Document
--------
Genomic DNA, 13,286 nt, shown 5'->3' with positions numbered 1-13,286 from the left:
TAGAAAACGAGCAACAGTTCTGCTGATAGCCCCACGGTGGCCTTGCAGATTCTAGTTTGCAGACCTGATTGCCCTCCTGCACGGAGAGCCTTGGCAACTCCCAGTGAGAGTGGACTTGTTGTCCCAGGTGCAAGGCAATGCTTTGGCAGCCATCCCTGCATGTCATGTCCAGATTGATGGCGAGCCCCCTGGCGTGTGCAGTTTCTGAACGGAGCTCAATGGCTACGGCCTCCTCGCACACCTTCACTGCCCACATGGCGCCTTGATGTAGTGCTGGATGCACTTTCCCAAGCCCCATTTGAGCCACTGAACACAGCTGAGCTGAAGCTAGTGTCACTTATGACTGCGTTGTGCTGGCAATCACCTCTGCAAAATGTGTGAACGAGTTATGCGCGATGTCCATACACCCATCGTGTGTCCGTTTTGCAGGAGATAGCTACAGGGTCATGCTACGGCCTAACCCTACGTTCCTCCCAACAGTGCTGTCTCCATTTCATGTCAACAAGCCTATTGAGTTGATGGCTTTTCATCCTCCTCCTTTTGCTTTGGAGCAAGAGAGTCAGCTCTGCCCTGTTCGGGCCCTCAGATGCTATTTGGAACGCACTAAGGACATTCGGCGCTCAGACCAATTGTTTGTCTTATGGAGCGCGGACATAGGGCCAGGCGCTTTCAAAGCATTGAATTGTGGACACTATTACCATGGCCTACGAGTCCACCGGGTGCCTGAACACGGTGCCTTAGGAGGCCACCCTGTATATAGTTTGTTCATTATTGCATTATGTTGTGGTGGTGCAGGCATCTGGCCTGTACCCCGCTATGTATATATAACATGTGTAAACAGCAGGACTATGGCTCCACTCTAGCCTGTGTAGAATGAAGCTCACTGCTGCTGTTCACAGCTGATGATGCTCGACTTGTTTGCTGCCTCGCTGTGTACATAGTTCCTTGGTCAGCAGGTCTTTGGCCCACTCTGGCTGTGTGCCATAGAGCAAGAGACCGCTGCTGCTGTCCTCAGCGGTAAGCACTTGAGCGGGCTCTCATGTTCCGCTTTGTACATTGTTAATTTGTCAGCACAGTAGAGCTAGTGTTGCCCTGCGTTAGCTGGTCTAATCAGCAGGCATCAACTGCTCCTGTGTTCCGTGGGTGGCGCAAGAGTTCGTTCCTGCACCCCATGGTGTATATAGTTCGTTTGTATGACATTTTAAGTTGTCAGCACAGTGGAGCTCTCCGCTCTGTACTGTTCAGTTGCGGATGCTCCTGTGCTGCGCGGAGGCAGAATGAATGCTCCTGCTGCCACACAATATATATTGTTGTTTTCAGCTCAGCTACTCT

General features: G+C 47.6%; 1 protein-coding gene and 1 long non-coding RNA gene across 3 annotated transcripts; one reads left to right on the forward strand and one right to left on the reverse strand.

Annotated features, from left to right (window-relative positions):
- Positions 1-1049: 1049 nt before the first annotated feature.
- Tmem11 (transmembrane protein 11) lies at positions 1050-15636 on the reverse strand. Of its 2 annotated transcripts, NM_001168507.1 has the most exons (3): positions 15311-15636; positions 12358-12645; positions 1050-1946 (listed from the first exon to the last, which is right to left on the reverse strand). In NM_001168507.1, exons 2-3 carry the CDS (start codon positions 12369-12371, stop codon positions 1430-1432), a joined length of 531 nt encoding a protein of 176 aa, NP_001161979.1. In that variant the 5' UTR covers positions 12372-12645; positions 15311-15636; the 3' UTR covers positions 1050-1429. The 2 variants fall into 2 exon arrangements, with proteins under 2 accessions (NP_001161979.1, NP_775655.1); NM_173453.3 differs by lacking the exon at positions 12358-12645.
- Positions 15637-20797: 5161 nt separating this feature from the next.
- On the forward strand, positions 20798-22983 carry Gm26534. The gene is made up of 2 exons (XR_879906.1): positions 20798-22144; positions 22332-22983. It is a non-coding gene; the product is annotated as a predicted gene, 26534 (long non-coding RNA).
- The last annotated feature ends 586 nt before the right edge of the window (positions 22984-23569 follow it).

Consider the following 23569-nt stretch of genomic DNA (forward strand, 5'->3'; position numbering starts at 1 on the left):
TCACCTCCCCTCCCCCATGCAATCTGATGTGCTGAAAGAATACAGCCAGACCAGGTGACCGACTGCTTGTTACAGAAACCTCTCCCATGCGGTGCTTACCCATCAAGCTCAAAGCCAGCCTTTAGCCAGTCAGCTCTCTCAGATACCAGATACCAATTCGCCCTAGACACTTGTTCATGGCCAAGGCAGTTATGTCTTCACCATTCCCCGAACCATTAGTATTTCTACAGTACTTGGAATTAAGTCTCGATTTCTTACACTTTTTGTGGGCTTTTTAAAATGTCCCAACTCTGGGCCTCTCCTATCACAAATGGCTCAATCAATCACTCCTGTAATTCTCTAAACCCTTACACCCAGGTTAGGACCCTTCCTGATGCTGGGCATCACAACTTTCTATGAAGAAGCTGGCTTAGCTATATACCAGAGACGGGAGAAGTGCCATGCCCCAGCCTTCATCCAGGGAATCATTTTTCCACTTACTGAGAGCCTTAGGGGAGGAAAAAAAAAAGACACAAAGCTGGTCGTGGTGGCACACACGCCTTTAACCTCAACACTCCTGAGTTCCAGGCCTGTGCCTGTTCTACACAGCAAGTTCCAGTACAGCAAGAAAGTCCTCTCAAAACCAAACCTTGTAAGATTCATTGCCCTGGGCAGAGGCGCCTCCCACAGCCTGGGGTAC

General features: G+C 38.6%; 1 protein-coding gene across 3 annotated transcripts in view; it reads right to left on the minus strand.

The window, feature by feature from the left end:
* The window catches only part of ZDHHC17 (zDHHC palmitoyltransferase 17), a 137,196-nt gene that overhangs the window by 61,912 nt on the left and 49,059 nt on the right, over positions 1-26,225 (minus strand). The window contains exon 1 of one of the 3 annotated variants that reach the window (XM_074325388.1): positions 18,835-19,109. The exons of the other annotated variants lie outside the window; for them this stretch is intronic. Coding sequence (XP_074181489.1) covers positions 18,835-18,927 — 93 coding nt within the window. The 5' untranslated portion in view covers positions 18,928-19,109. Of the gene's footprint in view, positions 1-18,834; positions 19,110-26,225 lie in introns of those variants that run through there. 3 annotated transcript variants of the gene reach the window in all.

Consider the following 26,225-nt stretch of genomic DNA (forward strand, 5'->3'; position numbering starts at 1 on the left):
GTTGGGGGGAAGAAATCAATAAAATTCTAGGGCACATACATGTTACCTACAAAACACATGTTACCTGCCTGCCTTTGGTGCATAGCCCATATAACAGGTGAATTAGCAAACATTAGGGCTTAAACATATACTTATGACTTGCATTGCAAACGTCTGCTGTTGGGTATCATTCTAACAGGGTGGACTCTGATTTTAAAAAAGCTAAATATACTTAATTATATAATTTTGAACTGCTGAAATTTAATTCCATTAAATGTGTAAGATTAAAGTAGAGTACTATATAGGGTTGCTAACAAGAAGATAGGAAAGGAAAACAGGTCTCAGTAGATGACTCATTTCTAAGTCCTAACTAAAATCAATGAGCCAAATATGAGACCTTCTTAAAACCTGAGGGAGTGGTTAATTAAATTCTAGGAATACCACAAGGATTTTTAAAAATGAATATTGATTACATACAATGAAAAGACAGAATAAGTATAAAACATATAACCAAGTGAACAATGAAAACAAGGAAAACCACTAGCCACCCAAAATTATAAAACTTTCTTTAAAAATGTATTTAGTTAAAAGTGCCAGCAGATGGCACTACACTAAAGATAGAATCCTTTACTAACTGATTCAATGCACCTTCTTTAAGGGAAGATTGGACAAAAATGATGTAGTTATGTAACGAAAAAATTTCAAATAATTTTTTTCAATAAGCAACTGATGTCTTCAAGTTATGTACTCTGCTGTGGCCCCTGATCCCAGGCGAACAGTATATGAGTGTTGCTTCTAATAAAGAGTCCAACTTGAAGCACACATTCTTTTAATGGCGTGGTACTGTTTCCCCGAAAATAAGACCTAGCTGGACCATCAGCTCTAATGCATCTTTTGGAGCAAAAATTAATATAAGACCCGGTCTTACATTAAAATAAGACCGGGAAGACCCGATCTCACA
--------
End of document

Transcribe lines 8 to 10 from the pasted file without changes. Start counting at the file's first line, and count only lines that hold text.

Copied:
- On the forward strand, positions 20798-22983 carry Gm26534. The gene is made up of 2 exons (XR_879906.1): positions 20798-22144; positions 22332-22983. It is a non-coding gene; the product is annotated as a predicted gene, 26534 (long non-coding RNA).
- The last annotated feature ends 586 nt before the right edge of the window (positions 22984-23569 follow it).

Consider the following 23569-nt stretch of genomic DNA (forward strand, 5'->3'; position numbering starts at 1 on the left):